Instructions guide the reader to discover a power animal, experiment with intentional and lucid dreaming and interpret dreams. There are applications of shamanic practices to affect weather and heal the environment, create ceremony and ritual, enter a visionary state of consciousness through making art, evaluate the resonance of sounds and words, work with light, color and crystals and redefine a relationship with death.

The work in this book is all about healing and understanding at a deeper level of consciousness. It isn’t at all airy and insubstantial, the exercises are practical and many of the underlying beliefs are accepted precepts of widespread spiritual practices. The text is sprinkled with the observations and anecdotes of four additional contemporary shamans—a Celtic shaman from the Hudson River valley, a Native American shaman university professor, a psychotherapist who studied shamanism with Huichol elders and Incan and Peruvian Amazon shamans, and a medical anthropologist who practices Andean shamanism and energy medicine.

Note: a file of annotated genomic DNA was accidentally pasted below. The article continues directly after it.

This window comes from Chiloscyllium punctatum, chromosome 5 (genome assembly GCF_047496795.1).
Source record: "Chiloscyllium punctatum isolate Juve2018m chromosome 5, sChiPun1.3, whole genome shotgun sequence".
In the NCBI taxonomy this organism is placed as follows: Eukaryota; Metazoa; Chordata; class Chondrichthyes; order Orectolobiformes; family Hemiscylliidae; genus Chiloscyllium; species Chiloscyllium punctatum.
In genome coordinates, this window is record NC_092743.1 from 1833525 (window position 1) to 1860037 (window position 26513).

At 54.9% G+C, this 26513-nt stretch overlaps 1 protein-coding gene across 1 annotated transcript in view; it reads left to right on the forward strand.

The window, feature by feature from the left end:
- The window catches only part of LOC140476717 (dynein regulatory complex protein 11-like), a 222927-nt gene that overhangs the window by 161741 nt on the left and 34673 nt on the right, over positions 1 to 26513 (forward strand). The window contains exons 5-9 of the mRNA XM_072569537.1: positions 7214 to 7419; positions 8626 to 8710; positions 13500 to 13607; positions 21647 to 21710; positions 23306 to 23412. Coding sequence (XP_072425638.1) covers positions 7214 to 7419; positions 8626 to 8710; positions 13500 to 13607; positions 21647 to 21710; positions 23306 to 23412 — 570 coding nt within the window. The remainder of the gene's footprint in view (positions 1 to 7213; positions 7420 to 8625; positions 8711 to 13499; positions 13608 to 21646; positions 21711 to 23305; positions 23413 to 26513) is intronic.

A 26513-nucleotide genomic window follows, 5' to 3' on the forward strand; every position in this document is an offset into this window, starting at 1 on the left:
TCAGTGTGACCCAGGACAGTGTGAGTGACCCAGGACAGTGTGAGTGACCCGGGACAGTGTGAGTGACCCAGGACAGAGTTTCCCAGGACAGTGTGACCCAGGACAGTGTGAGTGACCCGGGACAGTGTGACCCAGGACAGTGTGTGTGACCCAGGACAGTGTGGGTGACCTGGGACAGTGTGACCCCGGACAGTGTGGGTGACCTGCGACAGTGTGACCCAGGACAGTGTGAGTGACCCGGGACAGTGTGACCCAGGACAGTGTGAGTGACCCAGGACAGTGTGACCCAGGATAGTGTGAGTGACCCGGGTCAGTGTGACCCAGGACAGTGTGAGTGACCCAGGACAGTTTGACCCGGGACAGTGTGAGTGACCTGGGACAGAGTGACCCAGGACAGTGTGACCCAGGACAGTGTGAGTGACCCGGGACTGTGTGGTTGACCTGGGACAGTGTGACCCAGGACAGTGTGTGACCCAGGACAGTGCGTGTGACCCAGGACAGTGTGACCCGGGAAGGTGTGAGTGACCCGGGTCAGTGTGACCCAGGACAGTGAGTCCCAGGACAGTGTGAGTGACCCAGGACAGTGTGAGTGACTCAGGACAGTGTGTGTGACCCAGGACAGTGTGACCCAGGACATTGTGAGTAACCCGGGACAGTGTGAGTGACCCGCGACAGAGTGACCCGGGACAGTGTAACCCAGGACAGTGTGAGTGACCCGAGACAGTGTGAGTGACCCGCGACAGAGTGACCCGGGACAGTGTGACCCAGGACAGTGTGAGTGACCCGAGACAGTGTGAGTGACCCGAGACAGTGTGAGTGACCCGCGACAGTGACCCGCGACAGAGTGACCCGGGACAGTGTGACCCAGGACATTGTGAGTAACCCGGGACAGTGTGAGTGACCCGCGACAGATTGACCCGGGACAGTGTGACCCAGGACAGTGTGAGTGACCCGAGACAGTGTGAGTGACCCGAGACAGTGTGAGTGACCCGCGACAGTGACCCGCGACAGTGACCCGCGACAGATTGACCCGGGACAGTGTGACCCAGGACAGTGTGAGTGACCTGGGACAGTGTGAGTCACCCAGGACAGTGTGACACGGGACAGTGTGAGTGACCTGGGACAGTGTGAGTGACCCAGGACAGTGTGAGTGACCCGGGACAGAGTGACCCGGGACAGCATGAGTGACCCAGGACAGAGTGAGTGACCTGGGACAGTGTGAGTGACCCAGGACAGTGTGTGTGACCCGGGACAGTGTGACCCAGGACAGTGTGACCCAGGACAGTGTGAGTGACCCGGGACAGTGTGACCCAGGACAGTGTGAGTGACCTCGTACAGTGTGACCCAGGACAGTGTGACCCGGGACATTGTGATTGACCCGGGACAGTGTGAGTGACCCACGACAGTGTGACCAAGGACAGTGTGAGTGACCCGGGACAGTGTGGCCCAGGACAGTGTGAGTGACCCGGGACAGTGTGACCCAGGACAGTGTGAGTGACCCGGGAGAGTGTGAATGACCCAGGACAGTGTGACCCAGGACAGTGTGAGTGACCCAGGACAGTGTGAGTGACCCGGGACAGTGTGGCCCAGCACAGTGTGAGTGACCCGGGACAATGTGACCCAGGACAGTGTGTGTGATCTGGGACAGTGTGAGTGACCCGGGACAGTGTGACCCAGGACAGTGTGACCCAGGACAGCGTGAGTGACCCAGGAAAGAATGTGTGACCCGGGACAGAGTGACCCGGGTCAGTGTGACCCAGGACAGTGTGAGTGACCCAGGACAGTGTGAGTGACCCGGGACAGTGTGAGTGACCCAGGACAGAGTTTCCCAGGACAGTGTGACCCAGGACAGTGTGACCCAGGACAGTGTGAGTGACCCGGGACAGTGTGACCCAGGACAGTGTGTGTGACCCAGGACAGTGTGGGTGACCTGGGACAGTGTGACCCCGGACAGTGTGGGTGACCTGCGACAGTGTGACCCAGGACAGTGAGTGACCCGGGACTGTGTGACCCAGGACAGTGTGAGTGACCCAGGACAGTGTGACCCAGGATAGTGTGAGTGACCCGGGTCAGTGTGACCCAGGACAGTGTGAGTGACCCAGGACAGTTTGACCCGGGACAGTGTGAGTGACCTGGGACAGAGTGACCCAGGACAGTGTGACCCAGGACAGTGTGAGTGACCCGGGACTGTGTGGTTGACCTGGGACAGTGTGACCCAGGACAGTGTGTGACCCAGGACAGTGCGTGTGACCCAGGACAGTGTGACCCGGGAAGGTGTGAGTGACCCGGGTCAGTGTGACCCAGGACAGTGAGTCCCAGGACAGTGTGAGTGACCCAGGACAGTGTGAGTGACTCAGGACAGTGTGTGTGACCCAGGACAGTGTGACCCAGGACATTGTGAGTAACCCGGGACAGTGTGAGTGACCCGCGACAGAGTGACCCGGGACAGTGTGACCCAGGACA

Ingerman, a licensed therapist and shamanic practitioner who lives in Santa Fe, New Mexico, is a respected workshop leader who has written a number of popular books about shamanism. Hank Wesselman is a paleoanthropologist and shamanic teacher with his own library shelf of books about the practice. He spent years studying the indigenous shamans in Africa and today lives and teaches in Hawaii.

I found this book fascinating—it’s written in a very down-to-earth style and addresses many key issues of our times. All of them need serious healing, from environmental degradation to medical diseases to pandemic violence to spiritual confusion and mental illnesses. The narrative of the shamanic journey is a close match to the narrative in a good story. Awakening to the Spirit World teaches the rudiments of a simple, accessible practice that doesn’t involve a lot of Hollywood theatrics and props. Rather it cuts to the heart of the human relationship to the planet and all of nature, the realization that we are first spirit and then the personas we cloak ourselves in, and the power each person has to tell their own story and shape a healed and whole life. Worth reading, contemplating and trying out—on my list to acquire for my own library and further exploration.    

Awakening to the Spirit World: The Shamanic Path of Direct Revelation   Sandra Ingerman & Hank Wesselman  |  Sounds True  2010